Hello? Is anyone still there? So I’ve been gone for quite a while. That is a very long story.
But I’m back. And I have news. Fancy a catch up?
When I last wrote anything of substance I had just faced segregation and adjudication for a serious misuse of the prison telephones
I detailed that here at the time. The adjudication was subsequently quashed but, as I’ve written before, I nevertheless take full responsibility for my actions. In fact, I take even more responsibility for those actions now than I did at the time, in part because I have since found out that my breach had the unintended effect of enabling someone else to engage in far more serious activities than I ever thought would be the case. I’m not actually allowed to write about those (due to the strict restrictions on identifying other prisoners or talking about their crimes) but suffice to say, I was a bit shaken up when I discovered the knock on effects that my actions had and I will not be repeating them again.
But none of that was why I disappeared from here for so long. After that saga had run its course I received two messages from established journalists wanting information about prison life in relation to a couple of different topics. Now, the prison rules state that I am not permitted to communicate with journalists by telephone or on a visit without the permission of the prison governor but that, if I want to communicate with them in writing, I do not need permission to do so. However, knowing how angry the prison security department were at me for my recent breach of the rules, not to mention how frustrated they must have been that the adjudication was then overturned on a technicality, I thought I would make the effort to build some bridges.
I have said for a long time that I would rather work with the prison authorities than against them, but that relies on mutual communication.
So I asked a member of the security team who I’d had prior contact with to come and see me and, when he did, I told him about the messages I had received from the two journalists. I said that I intended to write to them, answering their questions and giving them information for their articles, and I told him that although I didn’t need permission to reply, I wanted to give him a chance to raise any objection the prison might have before I do so. I also made it clear that, if there were an objection I would take it into account and think carefully about what I say in my reply, but that it was a goodwill gesture, not a case of me offering him a veto. He replied that he would consult others in his department and let me know by the end of the week.
But he didn’t. In fact, two weeks later, I had still heard nothing back so, in a further attempt to make the effort, I got an officer on my wing to telephone him to ask if there was anything he wanted to contribute before I send my reply.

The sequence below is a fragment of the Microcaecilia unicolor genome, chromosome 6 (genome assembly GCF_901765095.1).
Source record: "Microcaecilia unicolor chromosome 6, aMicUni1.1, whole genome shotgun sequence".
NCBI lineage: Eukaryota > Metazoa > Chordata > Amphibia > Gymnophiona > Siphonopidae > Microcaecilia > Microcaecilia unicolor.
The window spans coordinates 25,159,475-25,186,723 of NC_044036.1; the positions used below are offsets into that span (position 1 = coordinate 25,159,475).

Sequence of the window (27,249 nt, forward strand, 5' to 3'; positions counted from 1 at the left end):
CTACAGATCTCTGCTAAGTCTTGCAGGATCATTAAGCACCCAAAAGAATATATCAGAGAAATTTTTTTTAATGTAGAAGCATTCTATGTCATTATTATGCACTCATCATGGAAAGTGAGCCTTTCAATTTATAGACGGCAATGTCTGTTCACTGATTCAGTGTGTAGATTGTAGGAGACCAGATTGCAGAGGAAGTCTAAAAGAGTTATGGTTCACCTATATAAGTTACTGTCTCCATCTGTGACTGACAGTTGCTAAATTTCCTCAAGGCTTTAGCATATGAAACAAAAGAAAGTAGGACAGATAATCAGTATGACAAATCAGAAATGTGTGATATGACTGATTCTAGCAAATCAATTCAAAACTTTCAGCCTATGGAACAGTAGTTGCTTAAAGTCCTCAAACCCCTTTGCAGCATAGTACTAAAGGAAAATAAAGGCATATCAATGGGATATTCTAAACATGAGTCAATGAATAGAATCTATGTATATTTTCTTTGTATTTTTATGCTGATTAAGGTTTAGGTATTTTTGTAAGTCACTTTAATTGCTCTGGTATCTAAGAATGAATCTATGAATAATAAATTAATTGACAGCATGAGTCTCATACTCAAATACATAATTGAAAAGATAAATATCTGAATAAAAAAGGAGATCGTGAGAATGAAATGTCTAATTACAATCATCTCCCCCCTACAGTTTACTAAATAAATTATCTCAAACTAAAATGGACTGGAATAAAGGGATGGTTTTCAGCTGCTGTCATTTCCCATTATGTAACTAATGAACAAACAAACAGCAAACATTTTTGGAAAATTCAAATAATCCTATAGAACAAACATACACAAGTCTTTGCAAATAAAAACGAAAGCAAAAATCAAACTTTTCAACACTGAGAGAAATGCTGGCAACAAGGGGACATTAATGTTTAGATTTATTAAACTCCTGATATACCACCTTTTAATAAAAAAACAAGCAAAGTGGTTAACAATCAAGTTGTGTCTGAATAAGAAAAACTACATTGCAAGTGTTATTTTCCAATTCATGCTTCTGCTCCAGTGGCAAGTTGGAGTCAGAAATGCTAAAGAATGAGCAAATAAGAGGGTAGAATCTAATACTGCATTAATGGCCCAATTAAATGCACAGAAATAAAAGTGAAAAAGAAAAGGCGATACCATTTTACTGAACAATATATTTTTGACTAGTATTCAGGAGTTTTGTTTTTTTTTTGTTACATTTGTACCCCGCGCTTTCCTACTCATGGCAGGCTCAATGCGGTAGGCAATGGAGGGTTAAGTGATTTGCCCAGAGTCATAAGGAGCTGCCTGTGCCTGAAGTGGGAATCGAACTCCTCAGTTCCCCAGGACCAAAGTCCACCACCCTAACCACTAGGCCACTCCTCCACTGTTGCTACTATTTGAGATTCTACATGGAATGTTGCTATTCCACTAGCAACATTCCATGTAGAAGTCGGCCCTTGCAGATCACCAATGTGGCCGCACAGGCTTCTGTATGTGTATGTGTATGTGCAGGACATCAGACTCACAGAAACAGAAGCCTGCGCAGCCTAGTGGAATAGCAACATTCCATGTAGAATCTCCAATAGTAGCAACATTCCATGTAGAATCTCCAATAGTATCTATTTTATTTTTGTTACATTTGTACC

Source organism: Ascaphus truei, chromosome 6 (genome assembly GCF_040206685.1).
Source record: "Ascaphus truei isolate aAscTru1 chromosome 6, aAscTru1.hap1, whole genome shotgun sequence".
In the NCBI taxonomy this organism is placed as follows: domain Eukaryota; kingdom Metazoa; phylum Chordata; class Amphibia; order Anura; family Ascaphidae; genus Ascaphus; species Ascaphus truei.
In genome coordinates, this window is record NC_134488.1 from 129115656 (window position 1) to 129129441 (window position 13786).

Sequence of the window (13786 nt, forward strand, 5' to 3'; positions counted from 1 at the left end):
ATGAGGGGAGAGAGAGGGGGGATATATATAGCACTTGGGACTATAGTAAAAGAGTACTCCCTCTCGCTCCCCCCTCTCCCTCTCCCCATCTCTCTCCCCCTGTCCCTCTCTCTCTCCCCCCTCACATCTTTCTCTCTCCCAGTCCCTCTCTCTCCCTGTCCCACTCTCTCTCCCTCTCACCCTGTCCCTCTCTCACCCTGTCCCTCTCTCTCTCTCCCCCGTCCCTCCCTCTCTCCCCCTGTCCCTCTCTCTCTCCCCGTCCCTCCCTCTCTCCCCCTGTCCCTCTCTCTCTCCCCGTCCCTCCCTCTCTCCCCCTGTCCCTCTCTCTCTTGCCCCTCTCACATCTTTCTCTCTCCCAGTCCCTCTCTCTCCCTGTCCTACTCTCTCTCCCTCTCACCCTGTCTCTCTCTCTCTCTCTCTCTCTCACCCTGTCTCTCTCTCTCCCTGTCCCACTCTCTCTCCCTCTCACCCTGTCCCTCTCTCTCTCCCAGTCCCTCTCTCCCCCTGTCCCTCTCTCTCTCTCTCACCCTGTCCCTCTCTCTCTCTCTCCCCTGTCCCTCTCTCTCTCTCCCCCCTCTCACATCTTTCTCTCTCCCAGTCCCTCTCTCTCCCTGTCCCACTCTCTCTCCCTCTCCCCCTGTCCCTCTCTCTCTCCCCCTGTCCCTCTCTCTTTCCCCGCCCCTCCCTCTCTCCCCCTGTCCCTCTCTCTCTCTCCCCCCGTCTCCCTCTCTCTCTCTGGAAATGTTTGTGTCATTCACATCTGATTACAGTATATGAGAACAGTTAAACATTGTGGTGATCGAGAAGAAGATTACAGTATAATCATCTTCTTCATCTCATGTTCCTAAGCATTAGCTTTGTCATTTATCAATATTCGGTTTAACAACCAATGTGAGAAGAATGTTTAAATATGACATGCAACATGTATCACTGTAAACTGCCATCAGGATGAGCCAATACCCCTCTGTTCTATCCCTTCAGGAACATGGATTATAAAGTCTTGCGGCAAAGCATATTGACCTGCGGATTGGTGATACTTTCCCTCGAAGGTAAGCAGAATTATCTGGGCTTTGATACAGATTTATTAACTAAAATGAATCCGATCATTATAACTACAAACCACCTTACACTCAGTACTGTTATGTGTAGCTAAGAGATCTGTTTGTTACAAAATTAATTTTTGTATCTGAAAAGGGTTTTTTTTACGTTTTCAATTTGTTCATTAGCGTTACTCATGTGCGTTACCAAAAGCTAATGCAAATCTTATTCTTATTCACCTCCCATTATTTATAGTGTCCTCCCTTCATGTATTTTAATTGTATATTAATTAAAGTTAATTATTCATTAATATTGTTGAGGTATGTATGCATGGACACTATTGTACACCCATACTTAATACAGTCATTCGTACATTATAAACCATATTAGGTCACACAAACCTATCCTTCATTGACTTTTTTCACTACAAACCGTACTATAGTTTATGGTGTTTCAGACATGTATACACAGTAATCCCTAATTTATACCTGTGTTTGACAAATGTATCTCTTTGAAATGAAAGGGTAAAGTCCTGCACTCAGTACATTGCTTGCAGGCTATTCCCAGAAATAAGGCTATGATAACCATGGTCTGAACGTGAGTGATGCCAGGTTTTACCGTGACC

“No”, said the officer. “He says they have no objection to you replying to the journalists,
but they’ll confirm in writing by the end of the week.”
Ok then, I thought. I can wait until then. But no confirmation came through. There was nothing. Not by the end of that week, and not by the end of the following week. But as far as I was concerned, they had made it clear that they had no objection and, even if they had done, I didn’t need permission to write back to the journalists in question anyway, so I penned my responses.
Unfortunately, prison service timescales and journalistic timescales are about as comparable as seconds and centuries.
I had already kept the journalists waiting for about a month whilst I was busy building bridges with the security depai talent and I didn’t intend to make them wait any longer. So I dictated my replies over the telephone to my family who typed up what I said and sent it to the journalists on my behalf.
And that was it. End of story. At least, I thought it was until a month later when the member of staff from the prison security department came back to my wing to see me. He said that there was still no objection to me replying to the journalists, but asked me to hold off for just a little bit longer whilst he tries to get the confirmation of that in writing, signed off by a governor. My gut twisted.
“This is awkward,” I said. “But I already replied.”
“What?” he asked.
“Well, I was told you had no objection and, since I don’t actually need permission to reply in writing, I thought that your confirmation was just a formality.”
“So I waited a couple more weeks and when I didn’t hear anything I sent the replies.”
He wasn’t happy. But he wasn’t angry either. He simply said that it was frustrating that he’d been running around trying to get it signed off when the replies had already gone but it was true that I hadn’t broken any rules so, in future, we should both just be a bit better at communicating. I agreed and, actually, I felt quite good about the conversation. I had said for a long time that the stumbling point in such matters was poor communication and, if there was a possibility that that might be about to get better, then I thought that was fantastic.